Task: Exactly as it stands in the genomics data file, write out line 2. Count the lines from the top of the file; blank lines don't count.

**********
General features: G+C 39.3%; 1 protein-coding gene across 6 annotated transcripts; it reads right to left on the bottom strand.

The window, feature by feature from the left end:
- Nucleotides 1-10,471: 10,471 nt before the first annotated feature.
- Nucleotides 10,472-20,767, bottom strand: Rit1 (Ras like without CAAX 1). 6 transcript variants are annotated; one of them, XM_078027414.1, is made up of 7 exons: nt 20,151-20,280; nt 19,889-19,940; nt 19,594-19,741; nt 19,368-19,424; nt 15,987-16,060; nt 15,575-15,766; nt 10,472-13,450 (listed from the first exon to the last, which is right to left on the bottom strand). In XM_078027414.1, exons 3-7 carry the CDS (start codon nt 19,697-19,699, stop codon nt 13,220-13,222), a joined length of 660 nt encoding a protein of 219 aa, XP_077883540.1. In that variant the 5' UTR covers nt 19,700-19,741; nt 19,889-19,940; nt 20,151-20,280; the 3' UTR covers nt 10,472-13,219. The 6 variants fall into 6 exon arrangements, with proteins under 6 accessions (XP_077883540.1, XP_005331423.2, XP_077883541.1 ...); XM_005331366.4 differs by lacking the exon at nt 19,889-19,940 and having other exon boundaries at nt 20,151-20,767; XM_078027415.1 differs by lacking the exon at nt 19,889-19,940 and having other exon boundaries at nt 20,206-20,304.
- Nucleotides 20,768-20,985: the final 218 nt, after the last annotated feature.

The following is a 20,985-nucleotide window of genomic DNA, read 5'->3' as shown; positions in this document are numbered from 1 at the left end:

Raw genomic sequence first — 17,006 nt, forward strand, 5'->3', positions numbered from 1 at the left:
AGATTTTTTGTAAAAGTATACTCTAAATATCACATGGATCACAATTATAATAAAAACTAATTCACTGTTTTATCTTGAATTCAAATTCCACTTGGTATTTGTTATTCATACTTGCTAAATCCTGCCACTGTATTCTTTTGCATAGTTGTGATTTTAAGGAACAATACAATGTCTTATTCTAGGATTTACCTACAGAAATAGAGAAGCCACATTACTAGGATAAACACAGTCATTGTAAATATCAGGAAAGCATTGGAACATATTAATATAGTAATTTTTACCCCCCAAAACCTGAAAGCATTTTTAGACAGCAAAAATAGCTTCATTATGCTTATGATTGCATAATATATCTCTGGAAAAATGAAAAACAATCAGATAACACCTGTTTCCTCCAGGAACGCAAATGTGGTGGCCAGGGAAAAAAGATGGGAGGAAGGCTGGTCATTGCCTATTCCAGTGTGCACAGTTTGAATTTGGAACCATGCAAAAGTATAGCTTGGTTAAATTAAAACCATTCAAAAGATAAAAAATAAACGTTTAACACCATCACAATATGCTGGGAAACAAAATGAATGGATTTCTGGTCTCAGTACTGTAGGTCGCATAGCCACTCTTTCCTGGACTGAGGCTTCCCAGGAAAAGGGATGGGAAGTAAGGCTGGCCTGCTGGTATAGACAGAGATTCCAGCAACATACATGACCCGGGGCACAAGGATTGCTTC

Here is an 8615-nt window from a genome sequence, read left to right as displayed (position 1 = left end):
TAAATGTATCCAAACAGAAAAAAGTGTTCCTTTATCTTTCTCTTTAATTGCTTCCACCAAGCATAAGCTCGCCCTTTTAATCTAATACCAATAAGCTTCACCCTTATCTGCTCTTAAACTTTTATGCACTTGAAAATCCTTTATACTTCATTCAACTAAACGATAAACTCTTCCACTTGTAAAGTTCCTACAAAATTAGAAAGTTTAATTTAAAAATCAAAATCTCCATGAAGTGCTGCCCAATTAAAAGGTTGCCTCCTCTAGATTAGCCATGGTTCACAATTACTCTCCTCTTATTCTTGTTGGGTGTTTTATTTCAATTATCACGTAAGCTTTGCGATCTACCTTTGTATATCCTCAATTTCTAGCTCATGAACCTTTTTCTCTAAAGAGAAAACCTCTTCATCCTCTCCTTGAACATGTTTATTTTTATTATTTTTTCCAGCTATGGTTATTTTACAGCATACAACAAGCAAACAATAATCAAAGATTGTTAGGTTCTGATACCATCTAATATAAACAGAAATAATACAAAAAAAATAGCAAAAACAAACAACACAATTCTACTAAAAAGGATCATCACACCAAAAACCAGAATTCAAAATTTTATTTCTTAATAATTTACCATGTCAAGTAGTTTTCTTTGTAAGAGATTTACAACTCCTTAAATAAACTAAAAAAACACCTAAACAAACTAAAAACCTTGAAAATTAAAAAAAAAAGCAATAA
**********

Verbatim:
The window, feature by feature from the left end: